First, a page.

Below is Fitzwilson’s exclusive piece for KWN:

Fitzwilson:  “The experience one gets entering a major casino such as those in Las Vegas is not easily forgotten.  The casinos are the indoor versions of the Circus Maximus or the Colosseum of Roman times.

When you enter the casino floor itself, you find yourself in a world created to make you lose sense of time and direction.  For gamblers, whatever your preference might be, you will find what you wish....

Continue reading the Robert Fitzwilson piece below...  


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“It begins by converting your official money into various formats created by the casino such as chips to play at the tables.  At the end of your gambling, you then return to the cashier to exchange whatever chips you have left back into official currencies.  There is an implicit presumption that you will be able to make that conversion as you leave the casino.

Those casino chips can be thought of as derivatives based upon your currency, which itself is a derivative based upon the full faith and credit of the issuing government.  In essence, the casino is a country-like entity with which you temporarily exchange your labor and productivity in the form of currency for the casino coin of the realm.  With it, you can buy entertainment services.  When you are ready to leave the casino, you reconvert the casino currency back into sovereign currency.

In theory, there should be one unit of sovereign currency equal to one unit of casino currency.  Imagine that you find out to your horror that the casino had taken the sovereign currency and either spent it on casino operations or even went out and bought real assets with the money.  The casino operator figured that there would always be a low percentage of the customers converting back to official money at any given time. 

It allowed for the difference in casino money claims and the actual currency, the “float”, to be used for other profitable activities.  You would find yourself as an unsecured creditor in a bankruptcy proceeding if all gamblers went to cash in their chips.  Think Cyprus.

The investment markets are taking on the characteristics of casinos.  The pit bosses are the central banks.  The croupiers as well as the “whales” are the major Wall Street proprietary trading desks.  Instead of coming in for an evening of entertainment, food and perhaps a few pulls on the slot machine, everyone is unwittingly being ushered to the craps table with their savings.

We have seen it with so-called “flash crashes” where the Dow Jones Industrials drop 1,000 points in 10 minutes or individual companies lose their entire market capitalizations in milliseconds.  The distortions are quickly reversed, but those events are constant reminders of how tenuous markets have become.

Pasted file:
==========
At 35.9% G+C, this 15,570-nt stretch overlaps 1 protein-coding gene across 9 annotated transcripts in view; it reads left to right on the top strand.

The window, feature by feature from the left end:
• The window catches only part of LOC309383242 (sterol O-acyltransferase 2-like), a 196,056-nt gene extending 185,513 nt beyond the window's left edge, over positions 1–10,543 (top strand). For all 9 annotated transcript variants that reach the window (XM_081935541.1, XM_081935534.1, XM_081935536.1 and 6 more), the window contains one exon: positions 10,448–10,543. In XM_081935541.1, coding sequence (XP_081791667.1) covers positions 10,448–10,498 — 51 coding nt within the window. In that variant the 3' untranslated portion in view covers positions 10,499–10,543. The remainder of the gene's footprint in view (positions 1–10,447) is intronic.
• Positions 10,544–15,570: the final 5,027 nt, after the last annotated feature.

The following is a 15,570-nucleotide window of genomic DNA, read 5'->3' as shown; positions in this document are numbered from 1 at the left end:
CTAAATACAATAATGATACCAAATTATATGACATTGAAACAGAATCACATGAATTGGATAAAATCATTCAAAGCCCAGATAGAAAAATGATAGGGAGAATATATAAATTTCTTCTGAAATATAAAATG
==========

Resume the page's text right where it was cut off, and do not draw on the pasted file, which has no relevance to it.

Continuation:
There are no safe havens anymore.  As holders of fixed income found out recently, sickening declines can rapidly occur if rates spike.  Entire annual income from coupons can be lost in a single trading session, not that the income was much to begin with in our low interest rate environment.  Since Cyprus, cash is no longer a traditional “port in a storm”.  The bail-in risk took that away.

We have continued to comment on seeking value.  One needs to think not in markets, but in individual situations.  The ability to analyze companies and emerging global trends is now of paramount importance.  The days of broad asset allocation are behind us and will not return until the central bank casinos have been replaced by functioning capital markets.

We are in the camp that believes the central banks will not/cannot stop creating more fiat debt.  Indeed, Germany is hinting that austerity is to be abandoned in favor of stimulus.  While there might not be more headline QE in the U.S., it will manifest itself in other venues such as China, Japan and now Germany.  The band plays on.

Seeking value means growth at a discount or value with a catalyst.  Gold, silver, energy and food are examples of value, although it is never clear as to the form and the timing of the catalyst.  As for growth, it is out there for certain businesses, it just requires good old fashioned common sense and hard work to find it.”

© 2013 by King World News®. All Rights Reserved. This material may not be published, broadcast, rewritten, or redistributed.  However, linking directly to the blog page is permitted and encouraged.

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Eric King

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© 2013 by King World News®. All Rights Reserved. This material may not be published, broadcast,

rewritten, or redistributed.  However, linking directly to the blog page is permitted and encouraged.

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